Racism Threatens to Overshadow the Copa America

South America's continental tournament is about to kick off. But many are worried that racism could mar a great footballing spectacle.

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Jun 11 2015, 2:22pm

Photo by PA Images

This story originally appeared on VICE Sports UK.

It was one of those incidents that has no place in sport. A scuffle on the pitch, followed by a confrontation. A white player, in anger, turns to a black player from the opposite team and launches a racist epithet his way.

Although it is almost a carbon copy of the Luis Suarez and Patrice Evra incident from 2011, this one took place just last month in Argentina when Damián Pérez of Arsenal de Sarandi in the Argentinian first division labelled his counterpart, Jerry Bengtson of Belgrano de Cordoba, negro de mierda — a racially abusive term that roughly translates as "a negro of shit".

Bengtson plays internationally for Honduras and appeared in their three group games at last year's World Cup | Photo by PA Images

However, unlike the Suarez/Evra incident, which was followed by months of coverage and disciplinary action, Pérez got away with a half-hearted apology after the game; Bengtson got a yellow card for his troubles.

It is this kind of incident, which has become so ubiquitous in Latin American football, that has led many to fear the current Copa America, about to get underway in Chile, might be marred by xenophobic outbursts; governing body CONMEBOL is sufficiently concerned that it has warned of serious sanctions should any racist incidents occur.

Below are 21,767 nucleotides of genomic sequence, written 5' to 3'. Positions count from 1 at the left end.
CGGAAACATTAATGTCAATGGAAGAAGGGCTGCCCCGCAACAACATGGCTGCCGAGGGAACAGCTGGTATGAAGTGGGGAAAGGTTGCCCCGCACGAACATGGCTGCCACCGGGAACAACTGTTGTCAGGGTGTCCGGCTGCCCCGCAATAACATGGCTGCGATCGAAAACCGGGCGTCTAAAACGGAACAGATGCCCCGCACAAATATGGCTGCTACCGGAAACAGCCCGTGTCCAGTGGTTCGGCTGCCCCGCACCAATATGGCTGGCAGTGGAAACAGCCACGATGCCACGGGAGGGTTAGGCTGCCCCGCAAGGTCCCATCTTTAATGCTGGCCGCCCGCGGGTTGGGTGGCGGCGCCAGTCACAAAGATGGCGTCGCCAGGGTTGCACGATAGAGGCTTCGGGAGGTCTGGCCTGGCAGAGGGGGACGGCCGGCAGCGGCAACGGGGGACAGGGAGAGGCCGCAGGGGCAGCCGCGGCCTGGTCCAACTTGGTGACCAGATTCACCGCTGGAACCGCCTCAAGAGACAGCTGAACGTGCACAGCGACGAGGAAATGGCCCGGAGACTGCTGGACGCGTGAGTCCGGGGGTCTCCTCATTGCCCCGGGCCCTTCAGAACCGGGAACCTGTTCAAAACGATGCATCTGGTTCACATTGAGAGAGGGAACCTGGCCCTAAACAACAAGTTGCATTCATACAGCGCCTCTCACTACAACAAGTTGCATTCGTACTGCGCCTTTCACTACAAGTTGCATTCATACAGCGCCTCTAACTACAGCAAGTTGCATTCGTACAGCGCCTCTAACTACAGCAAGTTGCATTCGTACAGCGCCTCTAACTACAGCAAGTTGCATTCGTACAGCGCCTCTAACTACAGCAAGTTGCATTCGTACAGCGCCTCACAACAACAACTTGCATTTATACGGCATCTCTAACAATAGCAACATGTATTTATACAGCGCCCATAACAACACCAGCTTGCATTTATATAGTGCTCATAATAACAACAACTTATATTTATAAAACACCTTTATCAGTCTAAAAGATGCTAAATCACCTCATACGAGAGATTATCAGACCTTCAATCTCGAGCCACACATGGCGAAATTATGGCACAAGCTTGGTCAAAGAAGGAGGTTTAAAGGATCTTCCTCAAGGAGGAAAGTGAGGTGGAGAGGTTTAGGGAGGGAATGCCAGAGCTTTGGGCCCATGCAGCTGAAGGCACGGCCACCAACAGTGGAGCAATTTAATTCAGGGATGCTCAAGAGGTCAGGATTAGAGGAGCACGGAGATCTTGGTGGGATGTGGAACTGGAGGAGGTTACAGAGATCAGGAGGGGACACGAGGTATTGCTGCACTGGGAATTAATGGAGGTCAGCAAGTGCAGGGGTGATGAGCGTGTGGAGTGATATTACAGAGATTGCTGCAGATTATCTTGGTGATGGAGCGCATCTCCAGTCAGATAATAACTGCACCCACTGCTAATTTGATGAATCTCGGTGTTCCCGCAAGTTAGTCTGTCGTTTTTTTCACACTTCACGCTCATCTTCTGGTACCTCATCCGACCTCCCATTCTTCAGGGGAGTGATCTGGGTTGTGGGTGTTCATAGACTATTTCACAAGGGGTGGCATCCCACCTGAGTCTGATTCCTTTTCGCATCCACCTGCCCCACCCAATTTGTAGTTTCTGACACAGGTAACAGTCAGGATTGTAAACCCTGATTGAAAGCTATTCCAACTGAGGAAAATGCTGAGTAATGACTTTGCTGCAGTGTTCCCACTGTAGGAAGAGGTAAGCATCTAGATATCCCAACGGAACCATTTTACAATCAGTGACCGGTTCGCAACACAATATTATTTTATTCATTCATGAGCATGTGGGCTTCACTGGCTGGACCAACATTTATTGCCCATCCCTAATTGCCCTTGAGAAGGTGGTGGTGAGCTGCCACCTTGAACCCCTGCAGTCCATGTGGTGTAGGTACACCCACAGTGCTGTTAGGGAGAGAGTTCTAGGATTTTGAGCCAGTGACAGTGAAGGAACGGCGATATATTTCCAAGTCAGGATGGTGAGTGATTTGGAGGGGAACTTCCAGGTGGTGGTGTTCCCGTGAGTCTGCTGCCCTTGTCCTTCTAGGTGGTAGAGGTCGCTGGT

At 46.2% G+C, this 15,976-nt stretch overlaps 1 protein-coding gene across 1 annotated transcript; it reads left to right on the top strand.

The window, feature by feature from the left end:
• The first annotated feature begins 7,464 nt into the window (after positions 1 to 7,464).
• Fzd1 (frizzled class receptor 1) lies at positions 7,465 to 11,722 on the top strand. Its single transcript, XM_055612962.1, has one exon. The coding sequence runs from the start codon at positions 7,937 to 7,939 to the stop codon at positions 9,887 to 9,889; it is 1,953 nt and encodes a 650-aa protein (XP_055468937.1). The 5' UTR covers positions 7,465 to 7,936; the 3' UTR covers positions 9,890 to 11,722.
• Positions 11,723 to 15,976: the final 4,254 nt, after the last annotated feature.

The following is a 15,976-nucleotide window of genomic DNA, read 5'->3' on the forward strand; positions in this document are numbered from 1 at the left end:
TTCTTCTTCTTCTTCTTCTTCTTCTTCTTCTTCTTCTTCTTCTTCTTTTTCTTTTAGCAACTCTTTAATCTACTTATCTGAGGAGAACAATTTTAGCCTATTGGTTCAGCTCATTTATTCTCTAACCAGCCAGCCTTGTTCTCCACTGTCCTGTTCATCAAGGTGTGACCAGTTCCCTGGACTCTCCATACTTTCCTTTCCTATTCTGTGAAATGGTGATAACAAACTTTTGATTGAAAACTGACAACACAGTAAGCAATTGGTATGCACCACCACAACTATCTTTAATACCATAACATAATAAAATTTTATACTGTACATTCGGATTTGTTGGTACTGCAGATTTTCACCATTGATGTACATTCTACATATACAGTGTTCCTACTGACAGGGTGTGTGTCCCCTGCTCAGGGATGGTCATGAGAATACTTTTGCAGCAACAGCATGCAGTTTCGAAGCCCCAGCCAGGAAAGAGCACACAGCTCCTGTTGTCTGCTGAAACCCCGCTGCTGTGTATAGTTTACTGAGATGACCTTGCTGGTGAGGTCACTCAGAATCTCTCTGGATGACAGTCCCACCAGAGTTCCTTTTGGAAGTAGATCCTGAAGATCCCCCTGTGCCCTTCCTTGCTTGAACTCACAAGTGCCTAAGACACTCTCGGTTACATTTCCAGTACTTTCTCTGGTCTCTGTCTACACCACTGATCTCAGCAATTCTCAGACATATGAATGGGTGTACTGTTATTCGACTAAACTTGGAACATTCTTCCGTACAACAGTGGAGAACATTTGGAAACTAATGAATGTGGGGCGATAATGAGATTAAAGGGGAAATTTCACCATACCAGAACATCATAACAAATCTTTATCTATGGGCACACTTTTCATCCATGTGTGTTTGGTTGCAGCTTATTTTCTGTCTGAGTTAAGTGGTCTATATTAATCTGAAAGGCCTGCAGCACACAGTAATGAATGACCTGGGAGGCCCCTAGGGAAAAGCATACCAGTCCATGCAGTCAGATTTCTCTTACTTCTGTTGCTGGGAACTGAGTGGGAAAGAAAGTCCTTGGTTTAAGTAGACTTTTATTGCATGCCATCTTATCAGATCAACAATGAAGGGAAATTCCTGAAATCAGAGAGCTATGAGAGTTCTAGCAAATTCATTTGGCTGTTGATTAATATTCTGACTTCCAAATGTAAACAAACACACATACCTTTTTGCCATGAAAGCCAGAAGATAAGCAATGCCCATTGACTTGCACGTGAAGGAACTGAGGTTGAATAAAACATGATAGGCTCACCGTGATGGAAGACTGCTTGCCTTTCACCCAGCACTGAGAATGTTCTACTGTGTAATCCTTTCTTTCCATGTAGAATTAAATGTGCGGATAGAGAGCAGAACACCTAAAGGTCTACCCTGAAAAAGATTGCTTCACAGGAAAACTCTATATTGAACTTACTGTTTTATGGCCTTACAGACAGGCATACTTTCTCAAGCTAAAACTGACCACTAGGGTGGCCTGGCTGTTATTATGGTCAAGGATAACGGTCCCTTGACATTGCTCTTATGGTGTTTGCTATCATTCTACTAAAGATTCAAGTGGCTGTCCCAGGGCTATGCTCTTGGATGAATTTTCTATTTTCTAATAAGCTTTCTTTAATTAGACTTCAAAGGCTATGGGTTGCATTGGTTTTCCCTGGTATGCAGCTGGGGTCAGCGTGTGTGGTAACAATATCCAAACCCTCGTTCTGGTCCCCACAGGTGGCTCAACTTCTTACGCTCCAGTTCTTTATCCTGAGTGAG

There is an embarrassment of riches to draw from that suggest these concerns are well founded.

Spare a thought, for example, for Jhoel Herrera from Real Garcilaso in the Peruvian first division. He brought his family to the stadium to watch his team's clash with Cienciano to celebrate Mother's Day last month. He was subjected to 90 minutes of racist abuse that was completely ignored by the referee. Herrera made it through the whole game and was putting on a brave face in the post-match interview only to spot his mother being physically attacked by the racist Cienciano fans on the sidelines. The video of Herrera aborting his interview to go and defend his mother in the stands is enough to make any football fan feel ashamed.

Racism is, however, not confined to stadia around Latin America. It's also crept into football punditry, for instance, where Alberto Raimundi in Argentina felt comfortable enough to label Teofilo Gutierrez a negro de mierda live on air; or even the world of politics, where Brazilian legend Ronaldinho was called a 'simian' by a Mexican politician last year.

It's worth pointing out that this is not a new phenomenon. As Dr. Rory Miller of the University of Liverpool and author of Football in the Americas: Futbol, Futebol, Soccer explained to VICE Sports: "It's always been there, though the nature of the racism has varied from one country to another. In Brazil the rivalry between Flamengo and Fluminense in the 1920s was based very much on racial differences, in particular Flamengo's employment of black and mixed-race players. Acceptance of black players in the national team took a long time in Brazil, and they were often blamed for Brazil's failures in the World Cup before the country's first victory in 1958. In Peru the historical rivalry between La U and Alianza has been based both on race and class."